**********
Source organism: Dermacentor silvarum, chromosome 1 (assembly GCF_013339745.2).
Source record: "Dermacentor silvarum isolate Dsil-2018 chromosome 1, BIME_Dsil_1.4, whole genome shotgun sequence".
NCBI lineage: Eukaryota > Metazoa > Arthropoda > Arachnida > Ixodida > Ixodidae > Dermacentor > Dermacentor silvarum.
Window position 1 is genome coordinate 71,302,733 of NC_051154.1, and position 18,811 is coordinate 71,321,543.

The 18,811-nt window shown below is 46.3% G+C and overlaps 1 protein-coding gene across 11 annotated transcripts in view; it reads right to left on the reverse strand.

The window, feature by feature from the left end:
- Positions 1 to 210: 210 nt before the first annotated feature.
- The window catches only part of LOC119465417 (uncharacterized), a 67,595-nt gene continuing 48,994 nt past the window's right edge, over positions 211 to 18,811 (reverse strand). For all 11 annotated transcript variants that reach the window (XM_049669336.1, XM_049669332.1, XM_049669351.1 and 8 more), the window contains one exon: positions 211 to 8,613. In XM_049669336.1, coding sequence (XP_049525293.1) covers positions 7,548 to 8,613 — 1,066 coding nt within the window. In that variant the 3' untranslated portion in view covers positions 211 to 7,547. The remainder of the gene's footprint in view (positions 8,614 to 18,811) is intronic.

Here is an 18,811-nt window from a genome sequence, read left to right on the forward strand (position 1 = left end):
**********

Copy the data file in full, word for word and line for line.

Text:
Source organism: Dermacentor silvarum, chromosome 1 (assembly GCF_013339745.2).
Source record: "Dermacentor silvarum isolate Dsil-2018 chromosome 1, BIME_Dsil_1.4, whole genome shotgun sequence".
NCBI lineage: Eukaryota > Metazoa > Arthropoda > Arachnida > Ixodida > Ixodidae > Dermacentor > Dermacentor silvarum.
Window position 1 is genome coordinate 71,302,733 of NC_051154.1, and position 18,811 is coordinate 71,321,543.

The 18,811-nt window shown below is 46.3% G+C and overlaps 1 protein-coding gene across 11 annotated transcripts in view; it reads right to left on the reverse strand.

The window, feature by feature from the left end:
- Positions 1 to 210: 210 nt before the first annotated feature.
- The window catches only part of LOC119465417 (uncharacterized), a 67,595-nt gene continuing 48,994 nt past the window's right edge, over positions 211 to 18,811 (reverse strand). For all 11 annotated transcript variants that reach the window (XM_049669336.1, XM_049669332.1, XM_049669351.1 and 8 more), the window contains one exon: positions 211 to 8,613. In XM_049669336.1, coding sequence (XP_049525293.1) covers positions 7,548 to 8,613 — 1,066 coding nt within the window. In that variant the 3' untranslated portion in view covers positions 211 to 7,547. The remainder of the gene's footprint in view (positions 8,614 to 18,811) is intronic.

Here is an 18,811-nt window from a genome sequence, read left to right on the forward strand (position 1 = left end):